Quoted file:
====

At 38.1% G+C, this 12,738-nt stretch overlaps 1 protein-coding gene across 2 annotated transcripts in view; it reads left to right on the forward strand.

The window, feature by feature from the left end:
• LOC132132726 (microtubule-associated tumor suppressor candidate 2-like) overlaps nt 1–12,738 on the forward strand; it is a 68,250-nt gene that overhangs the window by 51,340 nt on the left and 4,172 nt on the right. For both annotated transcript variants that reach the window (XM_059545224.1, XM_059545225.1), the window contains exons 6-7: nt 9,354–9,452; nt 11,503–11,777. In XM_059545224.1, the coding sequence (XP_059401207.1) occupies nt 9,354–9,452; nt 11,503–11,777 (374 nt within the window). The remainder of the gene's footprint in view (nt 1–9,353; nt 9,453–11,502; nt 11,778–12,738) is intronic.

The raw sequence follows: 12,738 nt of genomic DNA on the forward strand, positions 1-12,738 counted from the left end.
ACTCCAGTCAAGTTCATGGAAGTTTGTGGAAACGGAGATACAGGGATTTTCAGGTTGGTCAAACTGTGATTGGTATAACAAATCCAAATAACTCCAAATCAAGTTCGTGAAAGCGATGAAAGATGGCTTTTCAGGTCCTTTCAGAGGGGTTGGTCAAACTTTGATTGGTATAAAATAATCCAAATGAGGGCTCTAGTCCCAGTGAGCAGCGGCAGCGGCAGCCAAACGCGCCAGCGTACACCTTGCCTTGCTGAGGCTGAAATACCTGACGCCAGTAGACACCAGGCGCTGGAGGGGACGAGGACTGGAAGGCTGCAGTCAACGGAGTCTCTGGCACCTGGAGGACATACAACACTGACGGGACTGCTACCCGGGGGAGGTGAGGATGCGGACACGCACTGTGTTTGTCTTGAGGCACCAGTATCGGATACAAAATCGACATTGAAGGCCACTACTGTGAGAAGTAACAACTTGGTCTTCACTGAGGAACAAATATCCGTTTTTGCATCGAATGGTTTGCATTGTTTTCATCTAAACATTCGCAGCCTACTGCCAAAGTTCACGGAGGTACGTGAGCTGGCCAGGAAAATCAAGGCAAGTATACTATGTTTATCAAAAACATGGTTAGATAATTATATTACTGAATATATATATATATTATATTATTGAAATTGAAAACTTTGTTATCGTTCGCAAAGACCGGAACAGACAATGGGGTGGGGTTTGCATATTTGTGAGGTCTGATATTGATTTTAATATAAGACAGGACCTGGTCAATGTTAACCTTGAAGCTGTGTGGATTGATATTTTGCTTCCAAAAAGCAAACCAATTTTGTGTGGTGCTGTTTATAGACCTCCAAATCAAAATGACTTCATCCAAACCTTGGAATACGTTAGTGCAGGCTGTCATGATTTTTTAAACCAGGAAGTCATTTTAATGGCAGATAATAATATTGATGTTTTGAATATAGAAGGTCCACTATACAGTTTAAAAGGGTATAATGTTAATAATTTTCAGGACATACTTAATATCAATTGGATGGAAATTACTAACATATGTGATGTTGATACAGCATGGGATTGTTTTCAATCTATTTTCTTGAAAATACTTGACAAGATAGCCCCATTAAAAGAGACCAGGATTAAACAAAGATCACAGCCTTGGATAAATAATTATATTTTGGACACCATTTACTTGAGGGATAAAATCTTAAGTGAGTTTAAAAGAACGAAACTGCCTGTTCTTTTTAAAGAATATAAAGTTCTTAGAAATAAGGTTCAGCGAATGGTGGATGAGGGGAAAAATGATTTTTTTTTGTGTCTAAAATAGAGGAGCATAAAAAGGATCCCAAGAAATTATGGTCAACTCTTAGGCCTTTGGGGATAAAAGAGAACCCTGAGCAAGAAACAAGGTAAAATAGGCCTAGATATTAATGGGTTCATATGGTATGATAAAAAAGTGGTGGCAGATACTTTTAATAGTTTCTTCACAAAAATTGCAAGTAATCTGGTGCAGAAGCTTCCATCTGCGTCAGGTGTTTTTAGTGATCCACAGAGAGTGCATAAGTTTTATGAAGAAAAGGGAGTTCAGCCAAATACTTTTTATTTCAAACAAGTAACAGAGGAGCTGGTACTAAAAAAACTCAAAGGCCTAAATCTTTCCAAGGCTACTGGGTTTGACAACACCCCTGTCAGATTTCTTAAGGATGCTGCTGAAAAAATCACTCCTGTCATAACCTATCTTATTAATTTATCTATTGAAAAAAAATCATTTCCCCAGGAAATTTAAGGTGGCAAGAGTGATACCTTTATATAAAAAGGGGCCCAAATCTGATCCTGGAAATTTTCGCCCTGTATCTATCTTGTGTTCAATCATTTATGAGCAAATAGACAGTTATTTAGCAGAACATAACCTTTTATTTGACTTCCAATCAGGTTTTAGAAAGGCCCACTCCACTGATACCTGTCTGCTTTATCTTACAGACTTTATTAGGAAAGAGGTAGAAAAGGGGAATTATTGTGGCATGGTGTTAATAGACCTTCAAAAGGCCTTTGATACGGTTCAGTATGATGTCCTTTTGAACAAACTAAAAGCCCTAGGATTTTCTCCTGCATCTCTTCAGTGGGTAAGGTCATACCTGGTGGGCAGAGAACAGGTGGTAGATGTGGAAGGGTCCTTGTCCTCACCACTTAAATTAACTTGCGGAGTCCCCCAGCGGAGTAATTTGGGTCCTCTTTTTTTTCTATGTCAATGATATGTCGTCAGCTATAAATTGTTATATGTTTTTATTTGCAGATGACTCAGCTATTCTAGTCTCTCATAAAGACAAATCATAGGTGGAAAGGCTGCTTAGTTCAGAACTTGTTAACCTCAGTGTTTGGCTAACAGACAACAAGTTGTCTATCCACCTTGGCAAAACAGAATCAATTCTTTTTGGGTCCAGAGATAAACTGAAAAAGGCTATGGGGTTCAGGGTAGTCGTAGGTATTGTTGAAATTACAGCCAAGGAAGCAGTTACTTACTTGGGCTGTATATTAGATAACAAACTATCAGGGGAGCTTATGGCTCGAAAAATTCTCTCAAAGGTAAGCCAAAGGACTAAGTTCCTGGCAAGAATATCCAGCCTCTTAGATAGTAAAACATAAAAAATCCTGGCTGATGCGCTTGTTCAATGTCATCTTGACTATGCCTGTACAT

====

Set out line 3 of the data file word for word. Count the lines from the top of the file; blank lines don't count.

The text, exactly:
• LOC132132726 (microtubule-associated tumor suppressor candidate 2-like) overlaps nt 1–12,738 on the forward strand; it is a 68,250-nt gene that overhangs the window by 51,340 nt on the left and 4,172 nt on the right. For both annotated transcript variants that reach the window (XM_059545224.1, XM_059545225.1), the window contains exons 6-7: nt 9,354–9,452; nt 11,503–11,777. In XM_059545224.1, the coding sequence (XP_059401207.1) occupies nt 9,354–9,452; nt 11,503–11,777 (374 nt within the window). The remainder of the gene's footprint in view (nt 1–9,353; nt 9,453–11,502; nt 11,778–12,738) is intronic.